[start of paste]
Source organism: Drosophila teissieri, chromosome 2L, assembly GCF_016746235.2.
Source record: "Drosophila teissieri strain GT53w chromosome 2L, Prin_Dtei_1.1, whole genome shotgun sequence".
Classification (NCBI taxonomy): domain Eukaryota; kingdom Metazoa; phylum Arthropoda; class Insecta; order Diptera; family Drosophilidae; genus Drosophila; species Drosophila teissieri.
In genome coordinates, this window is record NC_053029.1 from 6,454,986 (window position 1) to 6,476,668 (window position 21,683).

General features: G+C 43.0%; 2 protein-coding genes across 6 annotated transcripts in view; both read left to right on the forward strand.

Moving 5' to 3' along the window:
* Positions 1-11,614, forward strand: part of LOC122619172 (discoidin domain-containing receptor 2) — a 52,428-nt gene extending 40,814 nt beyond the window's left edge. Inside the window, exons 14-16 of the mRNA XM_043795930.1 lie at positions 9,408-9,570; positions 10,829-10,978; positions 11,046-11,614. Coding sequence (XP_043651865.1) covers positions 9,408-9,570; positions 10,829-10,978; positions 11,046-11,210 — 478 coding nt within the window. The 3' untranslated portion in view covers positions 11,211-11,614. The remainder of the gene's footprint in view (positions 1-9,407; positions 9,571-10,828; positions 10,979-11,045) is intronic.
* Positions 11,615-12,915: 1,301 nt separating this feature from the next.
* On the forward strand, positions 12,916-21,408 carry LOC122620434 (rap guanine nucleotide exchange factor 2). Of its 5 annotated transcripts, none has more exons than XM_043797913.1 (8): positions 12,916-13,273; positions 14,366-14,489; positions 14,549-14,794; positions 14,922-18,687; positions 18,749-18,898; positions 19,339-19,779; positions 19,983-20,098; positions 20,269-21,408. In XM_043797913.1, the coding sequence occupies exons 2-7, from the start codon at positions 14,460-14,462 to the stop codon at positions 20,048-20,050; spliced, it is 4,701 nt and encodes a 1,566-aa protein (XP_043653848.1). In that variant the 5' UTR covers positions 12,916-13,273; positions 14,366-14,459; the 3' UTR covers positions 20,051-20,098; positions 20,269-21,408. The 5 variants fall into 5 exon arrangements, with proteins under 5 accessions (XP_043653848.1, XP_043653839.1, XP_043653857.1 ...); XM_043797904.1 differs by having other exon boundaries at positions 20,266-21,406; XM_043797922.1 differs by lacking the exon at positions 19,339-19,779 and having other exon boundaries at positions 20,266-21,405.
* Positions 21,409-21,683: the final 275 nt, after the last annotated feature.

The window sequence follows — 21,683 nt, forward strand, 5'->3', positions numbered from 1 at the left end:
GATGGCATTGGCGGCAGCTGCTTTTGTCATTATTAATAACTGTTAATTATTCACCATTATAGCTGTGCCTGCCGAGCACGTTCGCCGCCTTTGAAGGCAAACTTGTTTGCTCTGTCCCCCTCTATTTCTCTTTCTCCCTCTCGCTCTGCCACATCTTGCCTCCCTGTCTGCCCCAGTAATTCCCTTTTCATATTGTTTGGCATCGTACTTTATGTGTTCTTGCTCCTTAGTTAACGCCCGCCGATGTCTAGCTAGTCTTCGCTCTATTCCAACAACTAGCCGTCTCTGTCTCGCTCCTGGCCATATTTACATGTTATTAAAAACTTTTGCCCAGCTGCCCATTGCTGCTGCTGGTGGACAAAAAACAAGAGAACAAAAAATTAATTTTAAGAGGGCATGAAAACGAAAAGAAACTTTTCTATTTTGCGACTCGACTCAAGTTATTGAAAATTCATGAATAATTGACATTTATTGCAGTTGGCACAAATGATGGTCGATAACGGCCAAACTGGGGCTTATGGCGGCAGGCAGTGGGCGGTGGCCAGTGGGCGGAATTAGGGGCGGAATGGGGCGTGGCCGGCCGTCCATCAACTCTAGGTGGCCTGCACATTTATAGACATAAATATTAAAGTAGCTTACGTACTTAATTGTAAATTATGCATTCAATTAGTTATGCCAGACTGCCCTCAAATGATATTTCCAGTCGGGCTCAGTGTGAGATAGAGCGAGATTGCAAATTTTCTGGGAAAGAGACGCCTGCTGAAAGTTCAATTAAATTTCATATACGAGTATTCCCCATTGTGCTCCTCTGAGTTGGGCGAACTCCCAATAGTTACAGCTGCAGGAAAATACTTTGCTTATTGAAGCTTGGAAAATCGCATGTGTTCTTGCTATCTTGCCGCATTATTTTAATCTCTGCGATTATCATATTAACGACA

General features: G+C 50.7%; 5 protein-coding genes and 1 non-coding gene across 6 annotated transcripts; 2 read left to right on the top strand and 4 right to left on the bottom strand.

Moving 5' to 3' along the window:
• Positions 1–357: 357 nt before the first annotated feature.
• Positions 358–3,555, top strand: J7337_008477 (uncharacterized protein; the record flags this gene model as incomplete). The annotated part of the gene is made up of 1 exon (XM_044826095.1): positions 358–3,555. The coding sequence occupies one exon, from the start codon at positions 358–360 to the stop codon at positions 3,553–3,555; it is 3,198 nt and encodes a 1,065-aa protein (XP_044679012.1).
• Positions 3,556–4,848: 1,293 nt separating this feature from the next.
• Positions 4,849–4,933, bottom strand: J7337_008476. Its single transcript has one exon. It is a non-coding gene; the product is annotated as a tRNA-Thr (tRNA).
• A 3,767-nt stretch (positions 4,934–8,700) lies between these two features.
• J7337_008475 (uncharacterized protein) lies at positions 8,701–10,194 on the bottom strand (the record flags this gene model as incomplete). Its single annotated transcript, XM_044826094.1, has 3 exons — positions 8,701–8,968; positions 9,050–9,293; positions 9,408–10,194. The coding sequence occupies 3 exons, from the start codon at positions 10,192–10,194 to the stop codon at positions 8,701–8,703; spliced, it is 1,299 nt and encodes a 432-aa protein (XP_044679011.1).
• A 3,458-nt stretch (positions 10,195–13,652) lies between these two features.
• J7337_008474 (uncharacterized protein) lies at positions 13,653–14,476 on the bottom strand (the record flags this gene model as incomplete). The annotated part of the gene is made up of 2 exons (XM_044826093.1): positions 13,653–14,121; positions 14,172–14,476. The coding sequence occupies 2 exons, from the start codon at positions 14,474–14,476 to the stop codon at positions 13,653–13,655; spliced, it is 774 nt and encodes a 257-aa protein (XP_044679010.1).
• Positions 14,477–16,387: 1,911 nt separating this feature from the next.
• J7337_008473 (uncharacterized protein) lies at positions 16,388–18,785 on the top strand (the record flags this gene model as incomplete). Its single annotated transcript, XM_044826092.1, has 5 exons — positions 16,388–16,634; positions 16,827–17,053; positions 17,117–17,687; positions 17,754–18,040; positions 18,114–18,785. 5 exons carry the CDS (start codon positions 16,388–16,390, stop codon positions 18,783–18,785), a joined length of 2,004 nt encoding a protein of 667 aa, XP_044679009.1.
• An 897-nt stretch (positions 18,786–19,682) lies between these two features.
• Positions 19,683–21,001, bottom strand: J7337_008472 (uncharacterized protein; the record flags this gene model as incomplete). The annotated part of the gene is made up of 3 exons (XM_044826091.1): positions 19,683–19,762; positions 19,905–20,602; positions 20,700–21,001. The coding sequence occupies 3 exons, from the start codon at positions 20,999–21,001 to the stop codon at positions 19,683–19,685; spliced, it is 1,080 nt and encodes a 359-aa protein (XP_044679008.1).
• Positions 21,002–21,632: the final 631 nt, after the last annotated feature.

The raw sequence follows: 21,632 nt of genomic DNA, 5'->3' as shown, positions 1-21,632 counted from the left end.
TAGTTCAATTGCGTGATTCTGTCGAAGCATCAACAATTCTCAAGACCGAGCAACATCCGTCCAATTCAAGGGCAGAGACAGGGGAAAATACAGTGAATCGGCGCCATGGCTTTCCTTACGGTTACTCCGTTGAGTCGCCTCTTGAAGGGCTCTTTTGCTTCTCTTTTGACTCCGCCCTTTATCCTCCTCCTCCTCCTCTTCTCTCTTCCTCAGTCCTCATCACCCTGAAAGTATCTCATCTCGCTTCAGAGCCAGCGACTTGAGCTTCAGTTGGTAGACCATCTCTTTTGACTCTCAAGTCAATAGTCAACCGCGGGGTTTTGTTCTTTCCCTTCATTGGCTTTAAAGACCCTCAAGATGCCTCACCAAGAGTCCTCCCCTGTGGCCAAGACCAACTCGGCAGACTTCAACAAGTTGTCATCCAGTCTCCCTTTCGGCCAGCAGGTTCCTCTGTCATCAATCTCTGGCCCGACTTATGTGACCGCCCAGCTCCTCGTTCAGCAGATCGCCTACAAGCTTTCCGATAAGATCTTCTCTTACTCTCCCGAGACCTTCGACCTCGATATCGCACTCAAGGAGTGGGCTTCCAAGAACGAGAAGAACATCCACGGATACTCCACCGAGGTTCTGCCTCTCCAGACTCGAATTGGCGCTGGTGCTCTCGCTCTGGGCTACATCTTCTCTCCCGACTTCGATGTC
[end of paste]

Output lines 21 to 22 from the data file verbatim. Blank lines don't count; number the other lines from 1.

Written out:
• A 3,458-nt stretch (positions 10,195–13,652) lies between these two features.
• J7337_008474 (uncharacterized protein) lies at positions 13,653–14,476 on the bottom strand (the record flags this gene model as incomplete). The annotated part of the gene is made up of 2 exons (XM_044826093.1): positions 13,653–14,121; positions 14,172–14,476. The coding sequence occupies 2 exons, from the start codon at positions 14,474–14,476 to the stop codon at positions 13,653–13,655; spliced, it is 774 nt and encodes a 257-aa protein (XP_044679010.1).